I am uncomfortable….

    by
    with this week's topic! "Is books making us stupid?" Now I haven't even watched Dave's video and I haven't read anyone's post because in my mind I am thinking "Uh, no?!" and "Fix the grammar!" So I know Dave is being deliberately provocative to try and...
  15. karenatsharon

    Uncertain, Uncertainty and I don’t know!

    by
    I sometimes wonder why I bother to write my thoughts down as there are so many thoughtful responses and replies to the "uncertainty" question Dave Cormier posted this week in #rhizo14. Often I write to clarify my own thoughts on my path to figuring out the "I don't know, but I hope to find out/understand." And I read from the community to help me in that process and also from the sheer delight of seeing how other people think, because it is not how I think.

    There is Kevin's excellent post on how he views uncertainty which marries nicely with my ideas about change. It helps that one of the books that was recommended during ETMOOC (I think) was the "The Half Life of Facts: Why Everything We Know has an Expiration Date" by Samuel Arbesman. What we learn changes and mutates over time, as does what we teach. Where's Latin, for example? I only got one year of Latin because there were not enough students who wanted to take it ( I loved Latin too!) And yet Latin was the staple of higher education 100 years ago.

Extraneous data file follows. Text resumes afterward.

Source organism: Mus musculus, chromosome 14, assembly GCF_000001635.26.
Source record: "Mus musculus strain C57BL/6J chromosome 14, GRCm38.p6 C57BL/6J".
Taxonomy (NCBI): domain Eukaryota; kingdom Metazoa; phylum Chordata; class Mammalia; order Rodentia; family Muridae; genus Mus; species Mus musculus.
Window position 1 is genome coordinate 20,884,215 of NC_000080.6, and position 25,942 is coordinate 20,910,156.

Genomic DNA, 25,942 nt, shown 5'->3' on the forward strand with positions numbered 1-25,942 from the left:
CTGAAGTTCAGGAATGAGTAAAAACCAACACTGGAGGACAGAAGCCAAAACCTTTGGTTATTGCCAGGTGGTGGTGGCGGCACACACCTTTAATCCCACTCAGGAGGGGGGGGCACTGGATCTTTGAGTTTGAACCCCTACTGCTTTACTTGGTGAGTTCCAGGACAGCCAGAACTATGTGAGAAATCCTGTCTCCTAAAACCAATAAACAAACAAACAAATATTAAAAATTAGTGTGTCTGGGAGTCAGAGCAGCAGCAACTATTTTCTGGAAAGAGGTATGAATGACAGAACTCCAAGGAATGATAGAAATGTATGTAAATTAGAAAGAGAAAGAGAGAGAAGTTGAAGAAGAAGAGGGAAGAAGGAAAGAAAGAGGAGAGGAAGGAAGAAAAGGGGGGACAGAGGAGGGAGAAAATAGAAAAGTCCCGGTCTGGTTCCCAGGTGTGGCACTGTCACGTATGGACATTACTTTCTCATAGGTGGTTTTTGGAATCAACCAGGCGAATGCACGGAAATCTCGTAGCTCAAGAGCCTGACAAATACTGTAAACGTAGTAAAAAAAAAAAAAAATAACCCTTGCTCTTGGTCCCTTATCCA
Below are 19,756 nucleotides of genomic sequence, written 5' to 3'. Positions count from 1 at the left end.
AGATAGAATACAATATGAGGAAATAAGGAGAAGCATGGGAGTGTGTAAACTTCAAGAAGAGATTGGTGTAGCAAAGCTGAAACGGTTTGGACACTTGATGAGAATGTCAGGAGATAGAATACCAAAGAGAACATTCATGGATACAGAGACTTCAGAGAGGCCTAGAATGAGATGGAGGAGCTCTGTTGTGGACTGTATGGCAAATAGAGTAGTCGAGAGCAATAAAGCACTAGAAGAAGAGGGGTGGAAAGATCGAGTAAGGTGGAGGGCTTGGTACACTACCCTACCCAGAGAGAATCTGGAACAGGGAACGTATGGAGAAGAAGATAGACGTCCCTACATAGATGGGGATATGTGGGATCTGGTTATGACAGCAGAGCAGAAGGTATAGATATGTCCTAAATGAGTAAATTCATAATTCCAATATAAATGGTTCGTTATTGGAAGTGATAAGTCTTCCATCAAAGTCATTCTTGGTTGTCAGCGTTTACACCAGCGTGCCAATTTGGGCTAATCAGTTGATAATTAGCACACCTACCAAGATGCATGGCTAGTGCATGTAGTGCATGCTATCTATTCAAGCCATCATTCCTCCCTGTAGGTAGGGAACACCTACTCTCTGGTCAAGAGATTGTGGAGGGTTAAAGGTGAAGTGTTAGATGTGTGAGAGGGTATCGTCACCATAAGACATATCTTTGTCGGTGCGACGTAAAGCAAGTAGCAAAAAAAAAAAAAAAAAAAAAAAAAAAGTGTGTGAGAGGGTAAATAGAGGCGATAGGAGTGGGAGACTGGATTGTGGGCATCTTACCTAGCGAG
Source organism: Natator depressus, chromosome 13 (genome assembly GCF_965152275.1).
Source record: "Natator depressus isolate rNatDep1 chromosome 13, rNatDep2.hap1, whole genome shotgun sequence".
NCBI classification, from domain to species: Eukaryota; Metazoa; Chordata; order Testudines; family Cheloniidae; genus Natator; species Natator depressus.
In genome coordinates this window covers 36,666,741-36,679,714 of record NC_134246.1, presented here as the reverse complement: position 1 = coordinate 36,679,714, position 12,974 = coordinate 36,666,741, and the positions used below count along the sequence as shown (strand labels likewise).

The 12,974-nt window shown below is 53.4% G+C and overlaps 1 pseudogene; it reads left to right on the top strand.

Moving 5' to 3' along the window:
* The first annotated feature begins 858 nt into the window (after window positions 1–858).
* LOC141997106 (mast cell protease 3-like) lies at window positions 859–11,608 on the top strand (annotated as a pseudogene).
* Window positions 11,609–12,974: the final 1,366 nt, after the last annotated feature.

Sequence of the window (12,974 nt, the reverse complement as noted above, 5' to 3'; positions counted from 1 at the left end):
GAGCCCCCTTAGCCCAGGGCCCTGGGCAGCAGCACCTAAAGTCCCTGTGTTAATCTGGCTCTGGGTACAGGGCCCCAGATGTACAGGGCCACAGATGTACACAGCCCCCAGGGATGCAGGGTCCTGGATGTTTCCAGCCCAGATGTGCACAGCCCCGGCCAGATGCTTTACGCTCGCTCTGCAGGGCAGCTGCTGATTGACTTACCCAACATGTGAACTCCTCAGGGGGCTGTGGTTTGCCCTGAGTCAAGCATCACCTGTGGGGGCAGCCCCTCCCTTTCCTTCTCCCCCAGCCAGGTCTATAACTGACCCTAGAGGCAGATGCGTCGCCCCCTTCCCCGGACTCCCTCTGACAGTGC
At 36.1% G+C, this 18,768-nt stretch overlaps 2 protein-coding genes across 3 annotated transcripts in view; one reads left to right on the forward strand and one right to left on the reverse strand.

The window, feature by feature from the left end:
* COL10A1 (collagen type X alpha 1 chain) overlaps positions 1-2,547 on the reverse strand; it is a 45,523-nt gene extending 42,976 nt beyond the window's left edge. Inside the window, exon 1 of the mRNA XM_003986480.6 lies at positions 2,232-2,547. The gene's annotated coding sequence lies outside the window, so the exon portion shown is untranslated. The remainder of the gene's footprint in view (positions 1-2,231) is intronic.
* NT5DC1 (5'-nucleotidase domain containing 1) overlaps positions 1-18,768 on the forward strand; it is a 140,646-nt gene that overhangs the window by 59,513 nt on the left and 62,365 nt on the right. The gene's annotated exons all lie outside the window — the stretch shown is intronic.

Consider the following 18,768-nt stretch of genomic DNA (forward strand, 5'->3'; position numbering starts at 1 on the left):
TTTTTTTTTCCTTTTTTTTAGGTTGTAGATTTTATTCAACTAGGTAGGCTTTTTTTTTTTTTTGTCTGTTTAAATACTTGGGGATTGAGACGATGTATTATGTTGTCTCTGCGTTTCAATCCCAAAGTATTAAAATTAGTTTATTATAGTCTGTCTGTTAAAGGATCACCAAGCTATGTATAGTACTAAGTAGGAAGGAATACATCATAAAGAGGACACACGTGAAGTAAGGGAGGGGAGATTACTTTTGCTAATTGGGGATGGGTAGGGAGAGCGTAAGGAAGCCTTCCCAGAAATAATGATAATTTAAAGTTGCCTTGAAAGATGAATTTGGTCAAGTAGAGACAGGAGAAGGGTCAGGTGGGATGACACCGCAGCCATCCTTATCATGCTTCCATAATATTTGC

I loved Jaap Bosman's post about the place of wonderment in uncertainty. I know I feel anxious and frustrated as I learn new things, but also exhilarated and I am soooo pleased with myself when I finally understand how something works. Learning something is rather like opening a present (and I rip my presents open rather than try and save the wrapping paper, though that has been changing too as I grow older!)

    Lou Northern's discussion about the place of ego and it's barrier to being open to uncertainty was a great read but I, like Frances Bell, was struck by this phrase "What am I assuming that makes me so sure that I’m right?" I love this.